Charles Hazlewood is a British conductor of international renown. He has conducted some of the greatest classical repertoires with some of the best orchestras in the world. Beyond this, he is a visionary with a mission to break new ground in orchestral music, and to break new ground using music.
Hazlewood is not only well-known for what he has achieved but how he has achieved it. He has always eschewed the dictator model of conducting; evolving a creative leadership style that has been the foundation of his success.
Hazlewood believes that music can overcome barriers of language, class and culture and has proved this over his career in many ground-breaking projects: an opera company recruited from black townships in South Africa that won the Golden Bear Award for best film of a classical opera; a pay-what-you-can orchestral music festival attended by thousands of people who had never heard an orchestra live before; and the world’s first orchestra of disabled musicians, who played alongside Coldplay at the closing ceremony of the London 2012 Paralympics and continue to tour the world.
'Charles gave an excellent presentation. We didn't expect to be moved to tears.'
Chief Executive, GCMA
'Like Davos with community singing'
'Charles Hazlewood is a dazzling speaker and performer. He engages and excites his audiences, and they catch his energy and intelligence so that the room is more upbeat and uplifted when he finishes. We’re big fans.’
Founder, Names Not Numbers
‘Normally when the speaker is wheeled in, it’s all very predictable and patronising. However, Charles ran a 2 hour work shop that managed to get the group of over 20 global managers working together more positively - it was all we could talk about at dinner, evoking debate and conversation. Charles' presentation was personal but professional as well as motivating and thoroughly engaging. He focussed and brought attention to working as a team, together in harmony.'
Group PR + Events Director, Mulberry
“Hazlewood’s musical interests are engagingly diverse. When he’s not conducting prestigious orchestras, he can be found promoting new music festivals on his farm in Somerset, or collaborating with the rapper Kanye West.”
Brief description for Charles Hazlewood’s talks:
All or any of these talks can be presentation only, interactive with the audience alone and/or involving an ‘imported’ group of professional musicians or singers, depending on the client’s goals. Each ‘performance’ is created bespoke for the individual event.
How to make your team into an ideas factory:
Sometimes there is no score and new music is required. Conductor, Charles Hazlewood describes the process by which he creates new music with the talent in hand. Drawing on the qualities and experience of the individuals in a group - be these singers, actors, instrumentalists of any nationality, colour or physical impairment – fresh and vital work can be created with (always) limited time resources.
Charles illustrates this talk with the story of the British Paraorchestra which he founded– the first orchestra of disabled musicians ever created, with whom he always works this way in order to make best use of the individual talents and instruments available.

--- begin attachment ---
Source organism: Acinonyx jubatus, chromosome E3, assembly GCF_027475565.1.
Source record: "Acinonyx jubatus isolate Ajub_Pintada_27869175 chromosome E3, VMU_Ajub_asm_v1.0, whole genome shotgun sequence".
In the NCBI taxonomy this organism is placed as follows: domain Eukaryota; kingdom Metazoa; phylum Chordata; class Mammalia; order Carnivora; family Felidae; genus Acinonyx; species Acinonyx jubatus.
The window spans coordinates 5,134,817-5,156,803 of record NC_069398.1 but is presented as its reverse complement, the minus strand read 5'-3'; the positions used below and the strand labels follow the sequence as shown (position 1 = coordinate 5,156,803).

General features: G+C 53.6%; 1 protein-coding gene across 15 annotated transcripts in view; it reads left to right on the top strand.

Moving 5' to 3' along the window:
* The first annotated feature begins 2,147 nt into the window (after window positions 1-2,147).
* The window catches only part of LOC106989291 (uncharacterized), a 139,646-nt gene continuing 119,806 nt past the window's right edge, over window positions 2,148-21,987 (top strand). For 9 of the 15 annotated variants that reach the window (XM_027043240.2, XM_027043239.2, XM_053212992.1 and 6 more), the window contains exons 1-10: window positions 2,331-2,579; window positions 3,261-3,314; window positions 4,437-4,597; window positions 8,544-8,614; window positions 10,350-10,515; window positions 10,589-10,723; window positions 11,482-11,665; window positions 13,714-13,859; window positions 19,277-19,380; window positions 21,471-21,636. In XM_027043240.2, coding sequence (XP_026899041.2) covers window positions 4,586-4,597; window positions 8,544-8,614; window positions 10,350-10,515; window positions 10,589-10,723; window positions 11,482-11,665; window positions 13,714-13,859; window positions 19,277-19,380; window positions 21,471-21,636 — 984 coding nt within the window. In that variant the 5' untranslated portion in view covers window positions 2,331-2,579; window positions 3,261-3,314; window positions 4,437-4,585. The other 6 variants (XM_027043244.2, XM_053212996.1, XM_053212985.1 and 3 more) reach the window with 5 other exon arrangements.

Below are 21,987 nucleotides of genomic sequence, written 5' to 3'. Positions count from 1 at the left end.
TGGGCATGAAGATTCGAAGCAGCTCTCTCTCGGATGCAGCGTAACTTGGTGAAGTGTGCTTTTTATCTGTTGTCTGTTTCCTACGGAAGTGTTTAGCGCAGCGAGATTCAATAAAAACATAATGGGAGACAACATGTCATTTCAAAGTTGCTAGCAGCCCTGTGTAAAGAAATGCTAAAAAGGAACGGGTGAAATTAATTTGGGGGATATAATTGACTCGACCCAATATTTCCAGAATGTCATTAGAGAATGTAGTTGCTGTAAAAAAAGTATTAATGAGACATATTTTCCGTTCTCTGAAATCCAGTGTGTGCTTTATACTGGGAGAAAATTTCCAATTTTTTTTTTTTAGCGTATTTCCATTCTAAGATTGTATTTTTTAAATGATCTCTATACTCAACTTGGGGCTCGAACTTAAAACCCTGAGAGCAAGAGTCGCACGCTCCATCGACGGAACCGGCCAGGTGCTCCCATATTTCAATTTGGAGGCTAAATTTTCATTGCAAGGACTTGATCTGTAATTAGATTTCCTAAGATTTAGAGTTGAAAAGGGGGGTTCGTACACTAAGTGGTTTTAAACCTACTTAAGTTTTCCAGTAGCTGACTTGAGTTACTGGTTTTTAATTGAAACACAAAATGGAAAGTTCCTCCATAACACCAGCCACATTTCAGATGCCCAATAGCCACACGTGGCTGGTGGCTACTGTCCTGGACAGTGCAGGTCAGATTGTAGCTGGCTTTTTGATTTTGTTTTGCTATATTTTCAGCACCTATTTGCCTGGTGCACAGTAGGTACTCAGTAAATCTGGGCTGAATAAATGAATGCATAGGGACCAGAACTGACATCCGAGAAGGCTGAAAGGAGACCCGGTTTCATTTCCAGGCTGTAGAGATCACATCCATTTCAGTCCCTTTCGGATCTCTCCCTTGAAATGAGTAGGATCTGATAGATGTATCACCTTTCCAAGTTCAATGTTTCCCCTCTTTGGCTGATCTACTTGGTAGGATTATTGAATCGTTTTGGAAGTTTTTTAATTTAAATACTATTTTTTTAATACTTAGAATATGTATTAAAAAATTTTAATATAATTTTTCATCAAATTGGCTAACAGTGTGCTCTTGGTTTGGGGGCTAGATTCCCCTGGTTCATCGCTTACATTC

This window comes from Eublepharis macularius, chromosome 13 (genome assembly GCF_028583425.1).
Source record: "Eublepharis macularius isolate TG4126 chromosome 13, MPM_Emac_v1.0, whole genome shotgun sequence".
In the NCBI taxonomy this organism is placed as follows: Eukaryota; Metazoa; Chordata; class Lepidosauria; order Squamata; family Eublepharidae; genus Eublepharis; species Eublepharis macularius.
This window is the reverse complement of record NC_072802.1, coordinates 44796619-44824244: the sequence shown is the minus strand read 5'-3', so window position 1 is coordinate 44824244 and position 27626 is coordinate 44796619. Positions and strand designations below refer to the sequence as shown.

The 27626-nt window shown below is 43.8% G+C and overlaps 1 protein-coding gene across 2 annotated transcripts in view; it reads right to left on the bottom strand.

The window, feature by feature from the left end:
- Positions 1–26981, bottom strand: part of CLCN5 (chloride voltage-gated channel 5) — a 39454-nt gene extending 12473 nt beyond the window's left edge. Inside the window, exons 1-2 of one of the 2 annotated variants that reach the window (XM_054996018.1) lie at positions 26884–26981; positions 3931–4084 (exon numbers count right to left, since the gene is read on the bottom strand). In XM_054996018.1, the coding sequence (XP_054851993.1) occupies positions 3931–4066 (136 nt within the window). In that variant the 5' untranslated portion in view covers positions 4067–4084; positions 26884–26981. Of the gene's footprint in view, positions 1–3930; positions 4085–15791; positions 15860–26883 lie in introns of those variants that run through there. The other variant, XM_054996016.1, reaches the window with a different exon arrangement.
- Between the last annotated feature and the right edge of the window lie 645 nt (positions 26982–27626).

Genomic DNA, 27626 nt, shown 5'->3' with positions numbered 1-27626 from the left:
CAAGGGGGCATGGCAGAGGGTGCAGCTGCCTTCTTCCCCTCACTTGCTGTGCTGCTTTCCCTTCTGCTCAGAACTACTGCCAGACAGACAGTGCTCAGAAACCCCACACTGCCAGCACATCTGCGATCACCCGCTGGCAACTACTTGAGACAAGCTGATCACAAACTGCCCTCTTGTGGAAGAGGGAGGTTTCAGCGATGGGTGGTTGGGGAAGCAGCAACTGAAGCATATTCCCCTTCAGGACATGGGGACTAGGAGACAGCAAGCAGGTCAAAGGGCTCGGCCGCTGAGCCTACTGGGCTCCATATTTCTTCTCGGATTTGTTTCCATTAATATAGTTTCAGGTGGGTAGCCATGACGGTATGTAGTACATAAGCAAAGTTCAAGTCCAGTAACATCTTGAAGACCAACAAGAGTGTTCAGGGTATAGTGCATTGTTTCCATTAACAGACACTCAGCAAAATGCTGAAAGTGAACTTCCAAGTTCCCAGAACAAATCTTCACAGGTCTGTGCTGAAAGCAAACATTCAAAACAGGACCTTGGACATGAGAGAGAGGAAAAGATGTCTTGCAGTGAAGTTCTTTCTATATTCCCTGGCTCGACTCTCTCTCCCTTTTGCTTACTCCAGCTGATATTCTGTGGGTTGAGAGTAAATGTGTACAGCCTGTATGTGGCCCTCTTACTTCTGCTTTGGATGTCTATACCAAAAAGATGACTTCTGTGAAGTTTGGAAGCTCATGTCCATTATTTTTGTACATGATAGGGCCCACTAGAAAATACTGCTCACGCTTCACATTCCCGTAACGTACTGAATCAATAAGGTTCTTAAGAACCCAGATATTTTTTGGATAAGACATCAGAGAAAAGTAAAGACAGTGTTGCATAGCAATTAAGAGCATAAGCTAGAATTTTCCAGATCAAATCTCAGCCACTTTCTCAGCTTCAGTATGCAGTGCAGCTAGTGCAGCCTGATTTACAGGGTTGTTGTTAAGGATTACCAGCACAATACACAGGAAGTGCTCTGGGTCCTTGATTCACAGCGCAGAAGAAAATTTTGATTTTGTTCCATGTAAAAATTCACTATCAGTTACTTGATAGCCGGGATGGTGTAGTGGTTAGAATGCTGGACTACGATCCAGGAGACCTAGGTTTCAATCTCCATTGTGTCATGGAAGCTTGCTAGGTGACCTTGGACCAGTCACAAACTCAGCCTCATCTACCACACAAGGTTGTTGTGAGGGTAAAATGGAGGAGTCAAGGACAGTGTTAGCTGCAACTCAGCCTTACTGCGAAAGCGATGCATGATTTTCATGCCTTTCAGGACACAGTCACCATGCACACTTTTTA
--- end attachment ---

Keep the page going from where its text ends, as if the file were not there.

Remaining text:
The process of creating a new piece will be playfully demonstrated with a group of locally hired singers, who, in a short time frame, will 'create' and perform a short improvised piece to show it can be done!
How to bring together a team of stars
(where no-one's light is dimmed but the whole is greater than the sum of its parts):
‘ I remember going to see an orchestral performance. I had never been to a classical concert in my life. But I am watching this and thinking about the co-ordination and the teamwork — one starts and one stops, just fantastic. So I spoke to my players about the orchestra — how they are the perfect team.’
Sir Alex Ferguson – Ex -manager of Manchester United Football Team
Hazlewood describes the challenge and the necessary conditions for creating this perfect team. With humorous anecdotes from his own career conducting orchestras around the world, (including hostile jokes from notoriously reluctant brass sections), Hazlewood illustrates one of his key themes, trust. Trusting oneself, delivering a strong and clear framework whilst creating a trusting environment in which each player is enabled to shine, whilst ‘binding’ the collective to achieve the best possible performance.
This session often culminates in Hazlewood getting his audience singing in 4-part harmony.
‘Will they play for me?’ (The journey to confident leadership):
In this honest presentation Hazlewood shares his journey to becoming an effective leader, from musical nobody to conductor of world renown.
Hazlewood draws out the key qualities he needed to find in himself in order to command an orchestra: confidence, clarity, persistence and openness, and how he learnt them. He focuses on two key experiences: his sometimes turbulent, and even dangerous, journey creating a world-class opera company from the poorest South African townships and the struggle to establish and eventually launch the world’s first paraorchestra to millions around the world at the London 2012 Paralympics.
‘When I walk into rehearsal with an orchestra, I have an idea of the speed I want the piece of music to go, but as we rehearse a new consensus speed emerges. This new speed has more value because it’s been collectively ‘decided’. I’m no longer afraid of being seen as lacking vision or consistency. What I now know is that success is about adapting to the context and allowing the best to surface’.